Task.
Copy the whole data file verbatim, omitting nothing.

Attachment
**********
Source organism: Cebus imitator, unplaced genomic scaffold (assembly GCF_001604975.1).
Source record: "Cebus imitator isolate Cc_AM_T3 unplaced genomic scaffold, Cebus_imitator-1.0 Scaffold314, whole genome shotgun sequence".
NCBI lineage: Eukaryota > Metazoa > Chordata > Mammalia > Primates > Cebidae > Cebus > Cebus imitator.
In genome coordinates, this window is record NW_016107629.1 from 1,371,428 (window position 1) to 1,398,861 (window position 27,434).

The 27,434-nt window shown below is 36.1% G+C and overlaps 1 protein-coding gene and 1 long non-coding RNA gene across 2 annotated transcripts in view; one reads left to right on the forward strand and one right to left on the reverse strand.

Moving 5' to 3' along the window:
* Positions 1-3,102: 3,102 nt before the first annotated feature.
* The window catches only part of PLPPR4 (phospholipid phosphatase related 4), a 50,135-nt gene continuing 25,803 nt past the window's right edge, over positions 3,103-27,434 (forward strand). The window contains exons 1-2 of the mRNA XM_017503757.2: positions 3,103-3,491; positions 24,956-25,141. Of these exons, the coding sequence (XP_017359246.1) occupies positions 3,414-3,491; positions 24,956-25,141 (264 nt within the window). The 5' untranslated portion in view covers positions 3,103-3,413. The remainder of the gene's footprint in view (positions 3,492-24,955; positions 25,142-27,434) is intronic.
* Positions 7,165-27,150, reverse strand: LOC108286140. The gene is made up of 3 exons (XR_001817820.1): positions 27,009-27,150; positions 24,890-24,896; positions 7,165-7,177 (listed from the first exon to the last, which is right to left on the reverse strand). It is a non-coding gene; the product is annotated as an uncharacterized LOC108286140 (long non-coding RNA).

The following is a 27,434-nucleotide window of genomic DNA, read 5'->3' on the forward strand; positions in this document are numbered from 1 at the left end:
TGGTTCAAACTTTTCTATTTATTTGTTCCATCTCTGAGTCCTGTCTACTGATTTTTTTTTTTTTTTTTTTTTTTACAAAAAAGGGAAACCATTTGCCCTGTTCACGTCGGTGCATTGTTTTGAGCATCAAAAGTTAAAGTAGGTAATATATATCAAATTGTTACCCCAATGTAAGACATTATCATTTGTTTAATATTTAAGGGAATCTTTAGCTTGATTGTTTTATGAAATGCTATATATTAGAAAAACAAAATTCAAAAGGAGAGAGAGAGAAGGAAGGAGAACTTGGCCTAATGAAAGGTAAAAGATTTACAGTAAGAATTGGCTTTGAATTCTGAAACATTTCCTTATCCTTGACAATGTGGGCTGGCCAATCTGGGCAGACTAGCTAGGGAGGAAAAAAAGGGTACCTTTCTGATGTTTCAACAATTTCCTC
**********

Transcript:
Source organism: Cebus imitator, unplaced genomic scaffold (assembly GCF_001604975.1).
Source record: "Cebus imitator isolate Cc_AM_T3 unplaced genomic scaffold, Cebus_imitator-1.0 Scaffold314, whole genome shotgun sequence".
NCBI lineage: Eukaryota > Metazoa > Chordata > Mammalia > Primates > Cebidae > Cebus > Cebus imitator.
In genome coordinates, this window is record NW_016107629.1 from 1,371,428 (window position 1) to 1,398,861 (window position 27,434).

The 27,434-nt window shown below is 36.1% G+C and overlaps 1 protein-coding gene and 1 long non-coding RNA gene across 2 annotated transcripts in view; one reads left to right on the forward strand and one right to left on the reverse strand.

Moving 5' to 3' along the window:
* Positions 1-3,102: 3,102 nt before the first annotated feature.
* The window catches only part of PLPPR4 (phospholipid phosphatase related 4), a 50,135-nt gene continuing 25,803 nt past the window's right edge, over positions 3,103-27,434 (forward strand). The window contains exons 1-2 of the mRNA XM_017503757.2: positions 3,103-3,491; positions 24,956-25,141. Of these exons, the coding sequence (XP_017359246.1) occupies positions 3,414-3,491; positions 24,956-25,141 (264 nt within the window). The 5' untranslated portion in view covers positions 3,103-3,413. The remainder of the gene's footprint in view (positions 3,492-24,955; positions 25,142-27,434) is intronic.
* Positions 7,165-27,150, reverse strand: LOC108286140. The gene is made up of 3 exons (XR_001817820.1): positions 27,009-27,150; positions 24,890-24,896; positions 7,165-7,177 (listed from the first exon to the last, which is right to left on the reverse strand). It is a non-coding gene; the product is annotated as an uncharacterized LOC108286140 (long non-coding RNA).

The following is a 27,434-nucleotide window of genomic DNA, read 5'->3' on the forward strand; positions in this document are numbered from 1 at the left end:
TGGTTCAAACTTTTCTATTTATTTGTTCCATCTCTGAGTCCTGTCTACTGATTTTTTTTTTTTTTTTTTTTTTTACAAAAAAGGGAAACCATTTGCCCTGTTCACGTCGGTGCATTGTTTTGAGCATCAAAAGTTAAAGTAGGTAATATATATCAAATTGTTACCCCAATGTAAGACATTATCATTTGTTTAATATTTAAGGGAATCTTTAGCTTGATTGTTTTATGAAATGCTATATATTAGAAAAACAAAATTCAAAAGGAGAGAGAGAGAAGGAAGGAGAACTTGGCCTAATGAAAGGTAAAAGATTTACAGTAAGAATTGGCTTTGAATTCTGAAACATTTCCTTATCCTTGACAATGTGGGCTGGCCAATCTGGGCAGACTAGCTAGGGAGGAAAAAAAGGGTACCTTTCTGATGTTTCAACAATTTCCTC